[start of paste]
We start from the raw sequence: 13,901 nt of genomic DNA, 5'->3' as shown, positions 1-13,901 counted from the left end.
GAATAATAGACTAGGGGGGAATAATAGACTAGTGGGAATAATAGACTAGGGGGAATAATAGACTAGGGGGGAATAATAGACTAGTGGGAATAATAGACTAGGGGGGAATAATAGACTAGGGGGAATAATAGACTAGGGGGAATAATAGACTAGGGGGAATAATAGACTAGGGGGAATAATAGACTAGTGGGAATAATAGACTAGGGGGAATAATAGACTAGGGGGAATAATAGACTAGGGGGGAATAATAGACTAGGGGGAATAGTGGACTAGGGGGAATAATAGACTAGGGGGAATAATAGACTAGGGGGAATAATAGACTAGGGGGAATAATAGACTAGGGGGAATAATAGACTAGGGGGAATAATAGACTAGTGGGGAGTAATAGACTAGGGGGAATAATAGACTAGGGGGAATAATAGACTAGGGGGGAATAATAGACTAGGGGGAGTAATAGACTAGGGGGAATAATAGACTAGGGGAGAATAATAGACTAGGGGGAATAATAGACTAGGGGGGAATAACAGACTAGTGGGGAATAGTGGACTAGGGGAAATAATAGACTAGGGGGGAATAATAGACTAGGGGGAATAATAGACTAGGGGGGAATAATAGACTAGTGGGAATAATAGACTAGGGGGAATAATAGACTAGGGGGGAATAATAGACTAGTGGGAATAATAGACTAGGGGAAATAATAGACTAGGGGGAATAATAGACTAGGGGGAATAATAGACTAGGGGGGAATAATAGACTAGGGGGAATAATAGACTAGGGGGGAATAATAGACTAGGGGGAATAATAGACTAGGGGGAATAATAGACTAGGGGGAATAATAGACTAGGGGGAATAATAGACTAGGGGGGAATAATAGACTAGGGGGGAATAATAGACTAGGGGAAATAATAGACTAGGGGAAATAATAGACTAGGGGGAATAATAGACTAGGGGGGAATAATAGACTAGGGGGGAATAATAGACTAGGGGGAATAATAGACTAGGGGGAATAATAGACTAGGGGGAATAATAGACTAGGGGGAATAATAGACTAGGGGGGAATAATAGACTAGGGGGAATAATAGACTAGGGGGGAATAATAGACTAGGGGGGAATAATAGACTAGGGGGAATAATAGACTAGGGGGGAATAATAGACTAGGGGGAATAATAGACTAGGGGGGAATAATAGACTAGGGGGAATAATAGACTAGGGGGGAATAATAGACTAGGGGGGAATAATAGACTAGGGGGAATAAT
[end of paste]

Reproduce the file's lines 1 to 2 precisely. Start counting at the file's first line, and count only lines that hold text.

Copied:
We start from the raw sequence: 13,901 nt of genomic DNA, 5'->3' as shown, positions 1-13,901 counted from the left end.
GAATAATAGACTAGGGGGGAATAATAGACTAGTGGGAATAATAGACTAGGGGGAATAATAGACTAGGGGGGAATAATAGACTAGTGGGAATAATAGACTAGGGGGGAATAATAGACTAGGGGGAATAATAGACTAGGGGGAATAATAGACTAGGGGGAATAATAGACTAGGGGGAATAATAGACTAGTGGGAATAATAGACTAGGGGGAATAATAGACTAGGGGGAATAATAGACTAGGGGGGAATAATAGACTAGGGGGAATAGTGGACTAGGGGGAATAATAGACTAGGGGGAATAATAGACTAGGGGGAATAATAGACTAGGGGGAATAATAGACTAGGGGGAATAATAGACTAGGGGGAATAATAGACTAGTGGGGAGTAATAGACTAGGGGGAATAATAGACTAGGGGGAATAATAGACTAGGGGGGAATAATAGACTAGGGGGAGTAATAGACTAGGGGGAATAATAGACTAGGGGAGAATAATAGACTAGGGGGAATAATAGACTAGGGGGGAATAACAGACTAGTGGGGAATAGTGGACTAGGGGAAATAATAGACTAGGGGGGAATAATAGACTAGGGGGAATAATAGACTAGGGGGGAATAATAGACTAGTGGGAATAATAGACTAGGGGGAATAATAGACTAGGGGGGAATAATAGACTAGTGGGAATAATAGACTAGGGGAAATAATAGACTAGGGGGAATAATAGACTAGGGGGAATAATAGACTAGGGGGGAATAATAGACTAGGGGGAATAATAGACTAGGGGGGAATAATAGACTAGGGGGAATAATAGACTAGGGGGAATAATAGACTAGGGGGAATAATAGACTAGGGGGAATAATAGACTAGGGGGGAATAATAGACTAGGGGGGAATAATAGACTAGGGGAAATAATAGACTAGGGGAAATAATAGACTAGGGGGAATAATAGACTAGGGGGGAATAATAGACTAGGGGGGAATAATAGACTAGGGGGAATAATAGACTAGGGGGAATAATAGACTAGGGGGAATAATAGACTAGGGGGAATAATAGACTAGGGGGGAATAATAGACTAGGGGGAATAATAGACTAGGGGGGAATAATAGACTAGGGGGGAATAATAGACTAGGGGGAATAATAGACTAGGGGGGAATAATAGACTAGGGGGAATAATAGACTAGGGGGGAATAATAGACTAGGGGGAATAATAGACTAGGGGGGAATAATAGACTAGGGGGGAATAATAGACTAGGGGGAATAAT